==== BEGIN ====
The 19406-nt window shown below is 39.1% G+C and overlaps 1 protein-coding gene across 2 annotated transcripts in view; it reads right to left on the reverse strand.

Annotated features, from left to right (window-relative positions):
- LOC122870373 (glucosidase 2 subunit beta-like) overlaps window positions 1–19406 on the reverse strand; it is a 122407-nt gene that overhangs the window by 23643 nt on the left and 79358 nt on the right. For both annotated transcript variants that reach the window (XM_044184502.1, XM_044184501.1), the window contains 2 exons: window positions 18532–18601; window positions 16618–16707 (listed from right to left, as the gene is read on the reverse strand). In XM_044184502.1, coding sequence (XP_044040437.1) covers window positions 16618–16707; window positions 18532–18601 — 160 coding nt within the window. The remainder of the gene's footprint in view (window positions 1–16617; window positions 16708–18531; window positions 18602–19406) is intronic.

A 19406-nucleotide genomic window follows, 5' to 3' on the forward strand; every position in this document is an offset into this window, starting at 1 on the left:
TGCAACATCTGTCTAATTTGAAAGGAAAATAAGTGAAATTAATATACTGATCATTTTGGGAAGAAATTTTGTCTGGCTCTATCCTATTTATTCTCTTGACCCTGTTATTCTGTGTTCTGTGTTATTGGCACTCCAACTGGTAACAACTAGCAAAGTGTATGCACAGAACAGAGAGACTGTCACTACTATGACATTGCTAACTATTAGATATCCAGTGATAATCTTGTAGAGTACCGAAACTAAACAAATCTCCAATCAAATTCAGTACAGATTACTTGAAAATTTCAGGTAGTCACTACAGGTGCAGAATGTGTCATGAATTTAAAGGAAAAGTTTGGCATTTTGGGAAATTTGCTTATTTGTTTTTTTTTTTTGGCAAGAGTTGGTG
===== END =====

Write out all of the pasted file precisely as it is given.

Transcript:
The 19406-nt window shown below is 39.1% G+C and overlaps 1 protein-coding gene across 2 annotated transcripts in view; it reads right to left on the reverse strand.

Annotated features, from left to right (window-relative positions):
- LOC122870373 (glucosidase 2 subunit beta-like) overlaps window positions 1–19406 on the reverse strand; it is a 122407-nt gene that overhangs the window by 23643 nt on the left and 79358 nt on the right. For both annotated transcript variants that reach the window (XM_044184502.1, XM_044184501.1), the window contains 2 exons: window positions 18532–18601; window positions 16618–16707 (listed from right to left, as the gene is read on the reverse strand). In XM_044184502.1, coding sequence (XP_044040437.1) covers window positions 16618–16707; window positions 18532–18601 — 160 coding nt within the window. The remainder of the gene's footprint in view (window positions 1–16617; window positions 16708–18531; window positions 18602–19406) is intronic.

A 19406-nucleotide genomic window follows, 5' to 3' on the forward strand; every position in this document is an offset into this window, starting at 1 on the left:
TGCAACATCTGTCTAATTTGAAAGGAAAATAAGTGAAATTAATATACTGATCATTTTGGGAAGAAATTTTGTCTGGCTCTATCCTATTTATTCTCTTGACCCTGTTATTCTGTGTTCTGTGTTATTGGCACTCCAACTGGTAACAACTAGCAAAGTGTATGCACAGAACAGAGAGACTGTCACTACTATGACATTGCTAACTATTAGATATCCAGTGATAATCTTGTAGAGTACCGAAACTAAACAAATCTCCAATCAAATTCAGTACAGATTACTTGAAAATTTCAGGTAGTCACTACAGGTGCAGAATGTGTCATGAATTTAAAGGAAAAGTTTGGCATTTTGGGAAATTTGCTTATTTGTTTTTTTTTTTTGGCAAGAGTTGGTG